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Rap Music Can Power Medical Sensors

Rap music can power medical sensors

You may think rap music, medicine, and incontinence have nothing in common, but researchers at Purdue University say they do. The scientists have developed a concept whereby the pounding bass rhythm of rap music can be harnessed to power medical sensors that have been implanted in the body to treat people who have incontinence or aneurysms.

Feeling the music can recharge medical sensors

Perhaps you’ve had the experience of listening to music and feeling the vibrations from the bass in your organs and bones, like they were trembling. The development of a new type of miniature, implantable medical sensor could give new meaning to “feeling the music.”

The new device is a type of microelectromechanical system, or MEMS, and it is a mere 2 centimeters long. At the heart of the device is a cantilever beam composed of lead zirconate titanate capable of generating electricity when compressed.

The idea is that acoustic waves from music, and especially rap music because of its persistent driving bass rhythm, can recharge the implanted pressure sensor by causing the cantilever to vibrate when they pass through the body. These vibrations generate electricity, which is stored in a charge in a capacitor, according to Babak Ziaie, a professor of electrical and computer engineering and biomedical engineering at Purdue.

A patent application has been submitted for the design, which was created in the Birck Nanotechnology Center at Purdue’s Discovery Park, and a paper on the concept will be presented during the IEEE MEMS conference in Paris, January 29 to February 2.

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Although the researchers also studied the use of jazz, blues, and rock, they found that rap music worked best. The acoustic waves must be within a certain range, from 200-500 hertz, to set the cantilever in motion.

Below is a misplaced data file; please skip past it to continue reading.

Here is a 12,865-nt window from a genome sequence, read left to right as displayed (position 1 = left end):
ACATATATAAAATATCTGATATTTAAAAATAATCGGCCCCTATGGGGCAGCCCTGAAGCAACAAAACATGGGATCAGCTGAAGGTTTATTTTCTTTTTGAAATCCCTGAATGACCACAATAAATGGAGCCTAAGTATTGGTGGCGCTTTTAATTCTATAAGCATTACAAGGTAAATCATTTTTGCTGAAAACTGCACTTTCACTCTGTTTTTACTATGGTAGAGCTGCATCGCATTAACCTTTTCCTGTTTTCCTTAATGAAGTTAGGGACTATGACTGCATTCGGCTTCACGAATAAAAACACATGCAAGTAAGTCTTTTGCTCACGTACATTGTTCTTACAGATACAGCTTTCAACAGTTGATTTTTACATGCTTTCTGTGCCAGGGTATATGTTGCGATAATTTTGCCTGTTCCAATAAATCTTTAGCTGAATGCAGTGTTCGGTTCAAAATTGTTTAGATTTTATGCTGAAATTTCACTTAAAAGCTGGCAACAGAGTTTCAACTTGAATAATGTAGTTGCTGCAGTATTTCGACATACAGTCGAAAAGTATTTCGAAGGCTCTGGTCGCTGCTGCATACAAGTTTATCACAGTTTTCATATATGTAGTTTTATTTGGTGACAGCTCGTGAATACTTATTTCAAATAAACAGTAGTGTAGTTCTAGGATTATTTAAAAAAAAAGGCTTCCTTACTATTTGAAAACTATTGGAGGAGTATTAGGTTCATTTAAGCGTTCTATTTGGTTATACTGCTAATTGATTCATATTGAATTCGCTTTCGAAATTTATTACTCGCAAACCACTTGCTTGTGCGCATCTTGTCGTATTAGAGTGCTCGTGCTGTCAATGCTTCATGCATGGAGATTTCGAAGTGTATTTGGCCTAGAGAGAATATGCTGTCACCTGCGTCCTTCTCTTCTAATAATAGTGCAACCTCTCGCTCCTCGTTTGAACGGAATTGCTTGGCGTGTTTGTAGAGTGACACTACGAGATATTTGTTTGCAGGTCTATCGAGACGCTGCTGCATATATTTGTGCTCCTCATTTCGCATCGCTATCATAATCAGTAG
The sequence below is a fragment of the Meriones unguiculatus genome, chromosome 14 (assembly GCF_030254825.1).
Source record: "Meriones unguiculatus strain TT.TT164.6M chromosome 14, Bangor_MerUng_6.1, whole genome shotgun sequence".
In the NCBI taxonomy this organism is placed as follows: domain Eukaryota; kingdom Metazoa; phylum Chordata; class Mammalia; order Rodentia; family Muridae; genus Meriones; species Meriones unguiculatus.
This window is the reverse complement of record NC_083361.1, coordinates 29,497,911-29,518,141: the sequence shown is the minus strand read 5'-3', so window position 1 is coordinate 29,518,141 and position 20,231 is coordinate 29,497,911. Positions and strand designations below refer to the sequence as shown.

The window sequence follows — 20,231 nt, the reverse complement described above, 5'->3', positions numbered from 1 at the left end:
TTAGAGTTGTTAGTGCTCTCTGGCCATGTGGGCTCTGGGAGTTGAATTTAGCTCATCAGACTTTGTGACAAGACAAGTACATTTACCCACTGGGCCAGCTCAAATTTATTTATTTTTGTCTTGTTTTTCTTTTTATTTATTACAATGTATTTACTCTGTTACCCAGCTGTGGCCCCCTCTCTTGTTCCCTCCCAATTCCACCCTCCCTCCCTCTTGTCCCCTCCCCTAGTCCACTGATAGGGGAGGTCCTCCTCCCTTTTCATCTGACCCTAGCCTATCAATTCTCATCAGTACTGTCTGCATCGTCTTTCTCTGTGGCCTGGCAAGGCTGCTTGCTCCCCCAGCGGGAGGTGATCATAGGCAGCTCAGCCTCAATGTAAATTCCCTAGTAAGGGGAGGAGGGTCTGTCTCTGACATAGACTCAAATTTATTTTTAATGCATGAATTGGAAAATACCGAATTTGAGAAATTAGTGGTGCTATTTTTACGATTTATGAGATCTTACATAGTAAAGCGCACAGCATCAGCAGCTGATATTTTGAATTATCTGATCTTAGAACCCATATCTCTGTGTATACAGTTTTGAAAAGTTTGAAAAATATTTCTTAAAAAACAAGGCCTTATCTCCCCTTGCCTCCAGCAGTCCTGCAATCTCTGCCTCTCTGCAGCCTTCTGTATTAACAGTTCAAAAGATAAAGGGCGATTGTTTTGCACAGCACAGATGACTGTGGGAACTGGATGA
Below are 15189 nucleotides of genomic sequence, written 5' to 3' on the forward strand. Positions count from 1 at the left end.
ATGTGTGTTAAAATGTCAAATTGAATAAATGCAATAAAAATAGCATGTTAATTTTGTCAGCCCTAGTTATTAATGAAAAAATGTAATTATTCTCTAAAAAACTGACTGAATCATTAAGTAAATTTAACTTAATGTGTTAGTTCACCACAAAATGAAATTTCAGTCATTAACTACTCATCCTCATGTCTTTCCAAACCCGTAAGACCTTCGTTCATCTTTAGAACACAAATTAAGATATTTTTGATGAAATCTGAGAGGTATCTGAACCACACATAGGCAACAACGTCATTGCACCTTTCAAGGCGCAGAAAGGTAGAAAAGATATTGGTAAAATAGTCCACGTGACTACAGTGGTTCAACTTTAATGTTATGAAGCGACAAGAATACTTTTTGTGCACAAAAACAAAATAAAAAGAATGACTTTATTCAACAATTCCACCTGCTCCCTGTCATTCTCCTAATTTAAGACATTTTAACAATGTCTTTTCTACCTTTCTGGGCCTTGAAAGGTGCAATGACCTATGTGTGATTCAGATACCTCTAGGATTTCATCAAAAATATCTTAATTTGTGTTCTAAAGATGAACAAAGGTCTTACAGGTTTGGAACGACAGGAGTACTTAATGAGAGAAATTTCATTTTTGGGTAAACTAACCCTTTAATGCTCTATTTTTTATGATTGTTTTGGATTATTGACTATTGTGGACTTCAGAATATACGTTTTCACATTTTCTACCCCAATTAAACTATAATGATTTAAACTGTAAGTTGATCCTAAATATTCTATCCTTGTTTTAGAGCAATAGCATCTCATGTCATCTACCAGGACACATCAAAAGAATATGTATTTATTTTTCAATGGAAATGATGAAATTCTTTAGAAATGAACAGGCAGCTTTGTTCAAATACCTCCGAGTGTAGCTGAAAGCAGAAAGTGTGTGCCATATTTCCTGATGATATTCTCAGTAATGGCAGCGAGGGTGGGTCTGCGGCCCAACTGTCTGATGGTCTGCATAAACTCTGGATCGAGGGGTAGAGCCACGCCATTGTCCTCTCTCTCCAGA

When the frequency goes outside the range, the cantilever stops vibrating and the charge is transmitted to the sensor, which then takes a pressure reading and sends the information to a receiver that can be placed near the patient. Such a medical sensor could be implanted in individuals who suffer with incontinence related to paralysis.

Use of such a new sensor has advantages over current implantable devices, which use batteries or a method called inductance that requires an external transmitter. The need to replace batteries and difficulty retrieving data from sensors that use inductance could be avoided with the new sensor.

The sensor can also be recharged using plain tones. However, Ziaie explained that “a plain tone is a very annoying sound. We thought it would be novel and also more aesthetically pleasing to use music.”

The good news for potential medical sensor users who don’t like rap music: “You would only need to do this for a couple of minutes every hour or so to monitor either blood pressure or pressure of urine in the bladder,” according to Ziaie.

Purdue University

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